Even though an Operating Agreement is not required, it is still important to have one for your LLC. A good Operating Agreement will indicate all the necessary details and keep the business owners of your LLC on the same page, reducing the risk of conflict in the future.
Do note that creating an LLC Operating Agreement is not compulsory in Delaware, but it is good practice to have one for your LLC.
Whether you are starting an LLC with a single member, you, or a multi-member LLC, having a Delaware LLC Operating Agreement is still recommended. It is usually multi-member LLCs that have a conflict due to unclear terms in Operating Agreements, so if you are starting a business with somebody else, it is best to state the terms clearly in the Operating Agreement.
5. Securing a Delaware LLC EIN
EIN is short for Employer Identification Number, also known as FEIN (Federal Employer Identification Number) or FTIN (Federal Tax Identification Number) and it is a number assigned by the IRS (Internal Revenue Service) to your Delaware LLC.
The purpose of an EIN is to help the IRS identify your business for taxing and filing purposes. Think of EIN as a Social Security number for a business.
Getting an EIN allows you to open a bank account under the name of your business which is separated from you. It also allows your LLC to hire employees and handle their payroll. Application of licenses and permits can also be done if your LLC has an EIN.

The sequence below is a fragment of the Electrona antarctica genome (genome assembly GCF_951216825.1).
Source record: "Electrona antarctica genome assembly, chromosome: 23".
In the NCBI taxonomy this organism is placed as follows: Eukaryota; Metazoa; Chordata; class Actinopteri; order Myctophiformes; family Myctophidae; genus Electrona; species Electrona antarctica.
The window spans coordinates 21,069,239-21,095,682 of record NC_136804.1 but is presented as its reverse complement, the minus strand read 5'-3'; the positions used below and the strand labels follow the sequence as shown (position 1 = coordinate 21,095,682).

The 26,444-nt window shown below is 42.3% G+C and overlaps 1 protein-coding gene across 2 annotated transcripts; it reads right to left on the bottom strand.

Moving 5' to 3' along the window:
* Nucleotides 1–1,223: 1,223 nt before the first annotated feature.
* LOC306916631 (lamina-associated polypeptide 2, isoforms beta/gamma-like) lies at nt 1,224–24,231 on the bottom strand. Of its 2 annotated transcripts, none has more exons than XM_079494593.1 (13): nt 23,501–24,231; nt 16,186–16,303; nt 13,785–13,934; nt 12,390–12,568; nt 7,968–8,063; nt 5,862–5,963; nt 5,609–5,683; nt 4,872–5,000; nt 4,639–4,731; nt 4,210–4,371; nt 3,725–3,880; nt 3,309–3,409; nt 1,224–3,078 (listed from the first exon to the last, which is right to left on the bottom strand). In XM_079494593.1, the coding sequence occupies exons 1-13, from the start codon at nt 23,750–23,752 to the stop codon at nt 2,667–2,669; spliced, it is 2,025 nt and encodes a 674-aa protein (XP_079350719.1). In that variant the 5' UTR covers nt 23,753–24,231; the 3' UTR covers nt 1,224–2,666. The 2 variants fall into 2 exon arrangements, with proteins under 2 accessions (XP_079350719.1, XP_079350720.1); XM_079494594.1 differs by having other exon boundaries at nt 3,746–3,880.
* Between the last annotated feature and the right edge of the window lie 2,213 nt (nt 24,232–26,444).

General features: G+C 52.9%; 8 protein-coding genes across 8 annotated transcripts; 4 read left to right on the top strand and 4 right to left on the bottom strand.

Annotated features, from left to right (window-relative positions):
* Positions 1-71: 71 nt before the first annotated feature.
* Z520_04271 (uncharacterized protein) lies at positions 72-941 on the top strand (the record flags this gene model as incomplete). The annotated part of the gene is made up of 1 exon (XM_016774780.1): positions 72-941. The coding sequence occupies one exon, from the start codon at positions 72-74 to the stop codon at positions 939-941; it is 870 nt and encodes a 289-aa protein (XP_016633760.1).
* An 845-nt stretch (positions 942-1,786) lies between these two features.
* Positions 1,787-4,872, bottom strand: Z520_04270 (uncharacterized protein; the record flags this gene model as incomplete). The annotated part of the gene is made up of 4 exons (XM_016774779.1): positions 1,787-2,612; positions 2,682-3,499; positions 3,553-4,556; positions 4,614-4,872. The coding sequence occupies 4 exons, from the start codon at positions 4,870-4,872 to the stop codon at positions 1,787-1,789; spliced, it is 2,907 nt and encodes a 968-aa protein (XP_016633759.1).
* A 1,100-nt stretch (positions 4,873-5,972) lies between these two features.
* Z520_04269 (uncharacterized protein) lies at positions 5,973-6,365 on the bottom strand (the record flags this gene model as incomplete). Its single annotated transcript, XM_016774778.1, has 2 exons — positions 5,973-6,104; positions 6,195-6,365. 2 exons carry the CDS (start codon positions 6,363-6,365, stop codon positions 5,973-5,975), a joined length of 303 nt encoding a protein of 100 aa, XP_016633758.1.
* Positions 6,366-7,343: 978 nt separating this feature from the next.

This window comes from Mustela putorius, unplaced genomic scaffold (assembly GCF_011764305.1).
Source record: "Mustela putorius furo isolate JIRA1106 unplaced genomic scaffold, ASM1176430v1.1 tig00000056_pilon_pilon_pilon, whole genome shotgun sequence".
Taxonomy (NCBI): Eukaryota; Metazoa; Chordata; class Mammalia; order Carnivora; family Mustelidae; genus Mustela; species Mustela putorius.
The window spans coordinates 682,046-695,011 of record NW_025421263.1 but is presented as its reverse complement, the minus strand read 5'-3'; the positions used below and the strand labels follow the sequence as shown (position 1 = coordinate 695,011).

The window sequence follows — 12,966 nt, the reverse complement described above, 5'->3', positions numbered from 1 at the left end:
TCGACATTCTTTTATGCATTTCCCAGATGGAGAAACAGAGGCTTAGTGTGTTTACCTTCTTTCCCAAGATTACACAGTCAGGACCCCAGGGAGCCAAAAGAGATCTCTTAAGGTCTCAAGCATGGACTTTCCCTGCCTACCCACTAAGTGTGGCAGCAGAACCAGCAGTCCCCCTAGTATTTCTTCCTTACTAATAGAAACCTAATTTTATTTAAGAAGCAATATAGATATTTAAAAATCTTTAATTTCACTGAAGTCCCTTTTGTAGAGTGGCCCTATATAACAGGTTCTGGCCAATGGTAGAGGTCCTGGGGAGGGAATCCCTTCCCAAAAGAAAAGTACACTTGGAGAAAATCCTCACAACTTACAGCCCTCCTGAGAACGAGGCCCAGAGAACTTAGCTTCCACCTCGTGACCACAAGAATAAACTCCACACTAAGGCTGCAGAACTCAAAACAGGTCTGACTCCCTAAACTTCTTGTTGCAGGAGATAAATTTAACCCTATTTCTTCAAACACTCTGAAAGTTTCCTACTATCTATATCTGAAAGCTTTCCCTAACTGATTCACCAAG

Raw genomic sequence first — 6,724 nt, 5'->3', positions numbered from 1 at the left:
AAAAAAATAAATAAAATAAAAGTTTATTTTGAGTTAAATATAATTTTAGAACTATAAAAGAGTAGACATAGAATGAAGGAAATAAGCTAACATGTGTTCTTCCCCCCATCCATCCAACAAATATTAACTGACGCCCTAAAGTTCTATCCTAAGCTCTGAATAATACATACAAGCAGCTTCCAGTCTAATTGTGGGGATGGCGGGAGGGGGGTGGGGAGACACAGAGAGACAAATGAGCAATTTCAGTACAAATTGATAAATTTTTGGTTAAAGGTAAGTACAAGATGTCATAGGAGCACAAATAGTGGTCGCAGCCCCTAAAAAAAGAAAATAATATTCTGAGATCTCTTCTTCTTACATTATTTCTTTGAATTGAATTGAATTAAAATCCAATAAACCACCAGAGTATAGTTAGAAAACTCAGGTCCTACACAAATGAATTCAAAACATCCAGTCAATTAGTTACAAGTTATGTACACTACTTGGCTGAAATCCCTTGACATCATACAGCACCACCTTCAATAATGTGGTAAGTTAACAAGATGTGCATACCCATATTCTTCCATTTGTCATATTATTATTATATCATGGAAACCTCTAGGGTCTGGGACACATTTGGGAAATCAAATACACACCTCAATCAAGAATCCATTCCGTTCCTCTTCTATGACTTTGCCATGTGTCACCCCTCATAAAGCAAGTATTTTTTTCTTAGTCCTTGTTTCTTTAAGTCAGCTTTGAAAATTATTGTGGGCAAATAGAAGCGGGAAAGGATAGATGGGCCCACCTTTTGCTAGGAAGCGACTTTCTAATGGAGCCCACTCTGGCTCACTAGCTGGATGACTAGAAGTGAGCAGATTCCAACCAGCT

If you had a sole proprietorship business that is converting to an LLC, you should get a new EIN. Getting an EIN from the IRS for your Delaware LLC can be done easily through an online application or by mail. No filing fee is required for the application of an EIN for your business in Delaware.
One thing that you should take note when applying for an EIN for your business, wait for your Delaware LLC to be approved before applying. If in case the filing of your LLC has been rejected, the EIN that you have applied for will be associated with an LLC that does not exist.
However, you can cancel the EIN and apply for a new one but you would have to wait for the cancellation before you can apply for a new EIN.
Important Things To Keep In Mind After Forming an LLC
At this point, you would have completed the steps to form an LLC in Delaware. However, there are still some things that you should be aware of after forming an LLC. These things will make sure that your Delaware business stays on the right track.
Paying the Annual Franchise Tax
Unlike Corporations in Delaware that need to file Annual Reports, Delaware LLCs are not required to file an Annual Report or pay the fees to file Annual Reports. However, it is compulsory for Delaware LLCs to pay an Annual Franchise Tax of $300 every year.